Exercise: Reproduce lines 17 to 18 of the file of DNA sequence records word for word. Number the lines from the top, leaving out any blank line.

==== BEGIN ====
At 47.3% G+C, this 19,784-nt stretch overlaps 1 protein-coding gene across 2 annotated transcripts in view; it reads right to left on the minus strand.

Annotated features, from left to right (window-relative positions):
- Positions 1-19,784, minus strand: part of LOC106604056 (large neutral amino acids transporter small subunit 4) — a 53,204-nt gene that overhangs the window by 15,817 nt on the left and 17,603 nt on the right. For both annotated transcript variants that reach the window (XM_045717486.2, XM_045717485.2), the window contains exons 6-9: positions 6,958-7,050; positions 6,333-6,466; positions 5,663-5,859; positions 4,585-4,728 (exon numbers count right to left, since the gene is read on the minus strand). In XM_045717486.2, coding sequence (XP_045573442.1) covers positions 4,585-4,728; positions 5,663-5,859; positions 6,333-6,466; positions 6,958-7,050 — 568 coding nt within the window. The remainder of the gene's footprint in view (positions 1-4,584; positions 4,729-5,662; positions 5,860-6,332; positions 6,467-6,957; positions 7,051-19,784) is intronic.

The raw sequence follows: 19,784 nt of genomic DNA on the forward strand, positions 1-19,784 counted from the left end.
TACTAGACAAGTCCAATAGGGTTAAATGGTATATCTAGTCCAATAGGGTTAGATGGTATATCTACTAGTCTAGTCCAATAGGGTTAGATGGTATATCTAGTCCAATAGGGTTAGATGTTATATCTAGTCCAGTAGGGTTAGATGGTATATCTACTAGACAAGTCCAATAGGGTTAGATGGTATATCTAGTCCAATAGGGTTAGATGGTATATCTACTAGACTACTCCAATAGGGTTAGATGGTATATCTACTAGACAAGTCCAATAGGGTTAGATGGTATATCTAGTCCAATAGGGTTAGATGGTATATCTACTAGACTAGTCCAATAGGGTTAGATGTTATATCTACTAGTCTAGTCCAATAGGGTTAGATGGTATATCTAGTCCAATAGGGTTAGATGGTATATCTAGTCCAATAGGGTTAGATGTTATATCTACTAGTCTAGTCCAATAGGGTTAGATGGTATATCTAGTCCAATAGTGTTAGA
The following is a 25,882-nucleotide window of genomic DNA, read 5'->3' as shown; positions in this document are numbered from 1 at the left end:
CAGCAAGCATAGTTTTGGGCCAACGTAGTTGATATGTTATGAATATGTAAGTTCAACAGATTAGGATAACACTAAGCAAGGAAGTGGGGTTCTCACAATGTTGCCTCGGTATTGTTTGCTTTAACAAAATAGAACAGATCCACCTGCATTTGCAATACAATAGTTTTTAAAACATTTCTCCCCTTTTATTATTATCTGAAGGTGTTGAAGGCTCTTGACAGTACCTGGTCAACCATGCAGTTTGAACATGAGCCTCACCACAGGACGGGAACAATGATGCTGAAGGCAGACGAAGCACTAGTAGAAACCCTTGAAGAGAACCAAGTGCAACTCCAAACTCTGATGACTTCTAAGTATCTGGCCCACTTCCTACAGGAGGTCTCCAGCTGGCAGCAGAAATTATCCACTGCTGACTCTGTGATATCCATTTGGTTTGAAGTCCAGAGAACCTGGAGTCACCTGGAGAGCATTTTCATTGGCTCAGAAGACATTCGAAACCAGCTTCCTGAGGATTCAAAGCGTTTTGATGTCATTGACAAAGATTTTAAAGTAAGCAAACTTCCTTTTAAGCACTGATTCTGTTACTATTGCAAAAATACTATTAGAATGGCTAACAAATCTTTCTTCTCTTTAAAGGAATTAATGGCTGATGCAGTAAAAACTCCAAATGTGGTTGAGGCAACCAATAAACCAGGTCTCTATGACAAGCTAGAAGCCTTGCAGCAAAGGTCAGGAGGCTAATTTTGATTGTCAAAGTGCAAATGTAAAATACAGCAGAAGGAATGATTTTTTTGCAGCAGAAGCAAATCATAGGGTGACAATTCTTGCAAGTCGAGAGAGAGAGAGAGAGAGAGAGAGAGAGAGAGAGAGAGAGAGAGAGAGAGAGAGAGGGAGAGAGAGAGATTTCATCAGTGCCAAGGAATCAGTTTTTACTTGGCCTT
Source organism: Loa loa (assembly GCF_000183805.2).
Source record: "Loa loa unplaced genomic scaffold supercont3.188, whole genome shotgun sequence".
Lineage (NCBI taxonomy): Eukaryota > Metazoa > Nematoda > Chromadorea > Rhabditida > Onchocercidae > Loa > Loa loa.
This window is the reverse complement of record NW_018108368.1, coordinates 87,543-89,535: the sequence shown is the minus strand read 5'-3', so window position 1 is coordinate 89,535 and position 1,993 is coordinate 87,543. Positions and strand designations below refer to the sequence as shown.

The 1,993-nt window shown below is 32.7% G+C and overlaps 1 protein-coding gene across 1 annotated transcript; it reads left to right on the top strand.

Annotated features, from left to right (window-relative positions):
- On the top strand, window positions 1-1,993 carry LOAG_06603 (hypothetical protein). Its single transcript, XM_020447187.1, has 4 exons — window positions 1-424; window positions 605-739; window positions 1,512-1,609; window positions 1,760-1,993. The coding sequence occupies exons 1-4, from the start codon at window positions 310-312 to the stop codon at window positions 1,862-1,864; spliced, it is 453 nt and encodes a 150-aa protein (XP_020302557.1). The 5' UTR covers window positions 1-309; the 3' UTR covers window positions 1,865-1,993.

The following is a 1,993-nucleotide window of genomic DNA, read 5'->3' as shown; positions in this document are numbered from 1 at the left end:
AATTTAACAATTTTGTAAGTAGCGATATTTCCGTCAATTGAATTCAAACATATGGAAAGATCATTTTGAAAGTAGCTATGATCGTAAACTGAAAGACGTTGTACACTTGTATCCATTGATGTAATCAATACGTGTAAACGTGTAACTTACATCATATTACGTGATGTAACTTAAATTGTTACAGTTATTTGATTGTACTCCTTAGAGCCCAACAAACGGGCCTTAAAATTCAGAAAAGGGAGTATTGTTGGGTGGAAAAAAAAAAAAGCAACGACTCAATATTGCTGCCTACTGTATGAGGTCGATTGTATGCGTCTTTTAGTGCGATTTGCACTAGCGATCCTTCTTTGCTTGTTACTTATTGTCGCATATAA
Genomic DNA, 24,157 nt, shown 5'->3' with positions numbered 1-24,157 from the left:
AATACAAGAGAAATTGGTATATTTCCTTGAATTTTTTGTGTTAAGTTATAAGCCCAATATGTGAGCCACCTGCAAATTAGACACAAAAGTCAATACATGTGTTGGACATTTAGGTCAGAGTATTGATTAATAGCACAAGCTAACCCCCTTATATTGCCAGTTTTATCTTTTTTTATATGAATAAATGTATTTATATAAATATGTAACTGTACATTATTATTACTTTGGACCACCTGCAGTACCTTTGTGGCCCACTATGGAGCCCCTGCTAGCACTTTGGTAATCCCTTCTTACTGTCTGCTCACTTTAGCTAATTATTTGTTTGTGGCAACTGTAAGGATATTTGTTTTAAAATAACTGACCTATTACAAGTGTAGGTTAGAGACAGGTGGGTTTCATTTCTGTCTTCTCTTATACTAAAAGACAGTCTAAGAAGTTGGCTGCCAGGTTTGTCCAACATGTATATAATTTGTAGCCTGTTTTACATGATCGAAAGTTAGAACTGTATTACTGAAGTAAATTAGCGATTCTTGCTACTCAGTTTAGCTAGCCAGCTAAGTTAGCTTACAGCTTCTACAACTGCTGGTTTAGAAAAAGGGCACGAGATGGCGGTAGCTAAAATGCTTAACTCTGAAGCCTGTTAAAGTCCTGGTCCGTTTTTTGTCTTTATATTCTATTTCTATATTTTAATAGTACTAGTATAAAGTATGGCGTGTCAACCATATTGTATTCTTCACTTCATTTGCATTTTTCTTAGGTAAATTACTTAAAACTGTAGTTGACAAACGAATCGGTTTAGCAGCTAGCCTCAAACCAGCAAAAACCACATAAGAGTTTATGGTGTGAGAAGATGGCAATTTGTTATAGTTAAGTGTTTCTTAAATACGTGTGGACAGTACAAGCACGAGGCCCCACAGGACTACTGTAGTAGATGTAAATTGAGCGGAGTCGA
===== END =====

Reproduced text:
Genomic DNA, 24,157 nt, shown 5'->3' with positions numbered 1-24,157 from the left:
AATACAAGAGAAATTGGTATATTTCCTTGAATTTTTTGTGTTAAGTTATAAGCCCAATATGTGAGCCACCTGCAAATTAGACACAAAAGTCAATACATGTGTTGGACATTTAGGTCAGAGTATTGATTAATAGCACAAGCTAACCCCCTTATATTGCCAGTTTTATCTTTTTTTATATGAATAAATGTATTTATATAAATATGTAACTGTACATTATTATTACTTTGGACCACCTGCAGTACCTTTGTGGCCCACTATGGAGCCCCTGCTAGCACTTTGGTAATCCCTTCTTACTGTCTGCTCACTTTAGCTAATTATTTGTTTGTGGCAACTGTAAGGATATTTGTTTTAAAATAACTGACCTATTACAAGTGTAGGTTAGAGACAGGTGGGTTTCATTTCTGTCTTCTCTTATACTAAAAGACAGTCTAAGAAGTTGGCTGCCAGGTTTGTCCAACATGTATATAATTTGTAGCCTGTTTTACATGATCGAAAGTTAGAACTGTATTACTGAAGTAAATTAGCGATTCTTGCTACTCAGTTTAGCTAGCCAGCTAAGTTAGCTTACAGCTTCTACAACTGCTGGTTTAGAAAAAGGGCACGAGATGGCGGTAGCTAAAATGCTTAACTCTGAAGCCTGTTAAAGTCCTGGTCCGTTTTTTGTCTTTATATTCTATTTCTATATTTTAATAGTACTAGTATAAAGTATGGCGTGTCAACCATATTGTATTCTTCACTTCATTTGCATTTTTCTTAGGTAAATTACTTAAAACTGTAGTTGACAAACGAATCGGTTTAGCAGCTAGCCTCAAACCAGCAAAAACCACATAAGAGTTTATGGTGTGAGAAGATGGCAATTTGTTATAGTTAAGTGTTTCTTAAATACGTGTGGACAGTACAAGCACGAGGCCCCACAGGACTACTGTAGTAGATGTAAATTGAGCGGAGTCGA